• Earle Williams
      Posted Oct 1, 2008 at 3:21 PM | Permalink

      Re: Craig Loehle (#15),

      Craig, that is a zinger. Thank goodness I wasn’t drinking anything when I read that.

      Thanks, although I suspect you may still hear about a couple of drenched keyboards.

  14. Steve McIntyre
    Posted Oct 1, 2008 at 3:24 PM | Permalink

    #15. Nice :)

    BTW Team Capital Management Inc. reported “unprecedented” profits in their most recent financial statements.

  15. TJ Overton
    Posted Oct 1, 2008 at 7:38 PM | Permalink

    The dendro proxies are leveraged at something like 60:1. A very small amount of capital assets used to back such an enormous amount of speculation.

    Fortunately I bought into credit default swaps that trigger when Mann et. al go bust.

  16. Dave Dardinger
    Posted Oct 1, 2008 at 7:39 PM | Permalink

    Interesting set of Google adds in the sidebar when I logged in. The first one was:

    3 Stocks Set to Explode

    Don’t know if the link will work (nor do I care). Anyway, it seems Google has more “intelligence” than most investors.

  17. Dave Dardinger
    Posted Oct 1, 2008 at 7:41 PM | Permalink

    Make that Google Ads. I should take my own advice and reread before posting!

  18. SteveSadlov
    Posted Oct 1, 2008 at 8:18 PM | Permalink

    Utterly brilliant! Stripbark derivatives. What an excellent analogy.

  19. MartinGAtkins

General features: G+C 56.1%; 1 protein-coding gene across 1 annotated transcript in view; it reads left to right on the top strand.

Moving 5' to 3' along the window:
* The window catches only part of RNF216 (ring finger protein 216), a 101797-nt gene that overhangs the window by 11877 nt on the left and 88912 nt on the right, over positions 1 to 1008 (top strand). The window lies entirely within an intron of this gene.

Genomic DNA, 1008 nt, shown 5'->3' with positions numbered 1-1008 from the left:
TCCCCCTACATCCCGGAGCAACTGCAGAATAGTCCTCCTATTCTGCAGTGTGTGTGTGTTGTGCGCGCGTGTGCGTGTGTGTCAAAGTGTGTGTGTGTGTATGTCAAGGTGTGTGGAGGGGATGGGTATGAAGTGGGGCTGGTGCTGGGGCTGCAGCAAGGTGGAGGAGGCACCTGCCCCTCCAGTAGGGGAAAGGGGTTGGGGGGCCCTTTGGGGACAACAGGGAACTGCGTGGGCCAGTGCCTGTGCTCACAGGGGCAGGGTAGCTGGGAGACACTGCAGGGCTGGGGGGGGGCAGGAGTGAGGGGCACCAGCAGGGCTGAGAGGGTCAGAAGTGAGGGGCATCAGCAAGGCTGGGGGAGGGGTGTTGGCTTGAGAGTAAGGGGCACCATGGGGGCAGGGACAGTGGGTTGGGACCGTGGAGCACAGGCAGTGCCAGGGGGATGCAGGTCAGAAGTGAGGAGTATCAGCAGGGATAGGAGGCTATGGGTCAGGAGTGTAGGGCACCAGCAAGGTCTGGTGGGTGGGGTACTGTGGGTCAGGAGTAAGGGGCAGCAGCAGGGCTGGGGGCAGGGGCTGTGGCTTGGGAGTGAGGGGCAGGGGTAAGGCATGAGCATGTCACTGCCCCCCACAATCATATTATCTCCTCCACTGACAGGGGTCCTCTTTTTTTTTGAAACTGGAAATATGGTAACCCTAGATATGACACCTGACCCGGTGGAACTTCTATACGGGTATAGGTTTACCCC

Posted Oct 1, 2008 at 9:03 PM | Permalink

    Accounting for Subprime Mortgages on Bristlecone Estates.

    Apply a large amount of smoothing and a dash of algorithm next chuck out the bits you don’t like and serve to the mug punters.

  20. Barbara
    Posted Oct 1, 2008 at 9:28 PM | Permalink

    Dear Steve,

    Forgive me for interrupting this conversation, but I couldn’t find another way to contact you.

    I’ve been copying you posts (and some other peoples) to my Kindle, so I can increase the type size and read it clearly.

    I suddenly realized you might not want you writings used this way, so I am asking for permission.

    I always erase the files as soon as I “understand” them (it may take a while) and I never send them on or pass them along in any way.

    Hope this is OK with you

    • Dave Dardinger
      Posted Oct 1, 2008 at 9:39 PM | Permalink

      Re: Barbara (#23),

      You do know you can increase the size of fonts on a web page simply using the control key and your mouse ball, don’t you? Forward increases and backward decreases.

      However, in any case, what you do with material on the web is your business. Just make sure to attribute quotes and for larger amounts of material use a link instead of cutting and pasting.

  21. pete m
    Posted Oct 1, 2008 at 9:41 PM | Permalink

    Barbara – try VIEW, TEXTSIZE, INCREASE via your toolbar options. (firefox)

    VIEW, TEXTSIZE, LARGEST for IE.

  22. Posted Oct 1, 2008 at 9:48 PM | Permalink

    Only Arthur Anderson would have signed off accounts which so much ad hoc manipulation of key financial data. Only Bernie Ebbers would have signed them off.

    The only pity is that there is no SEC in climate science.

  23. James Lane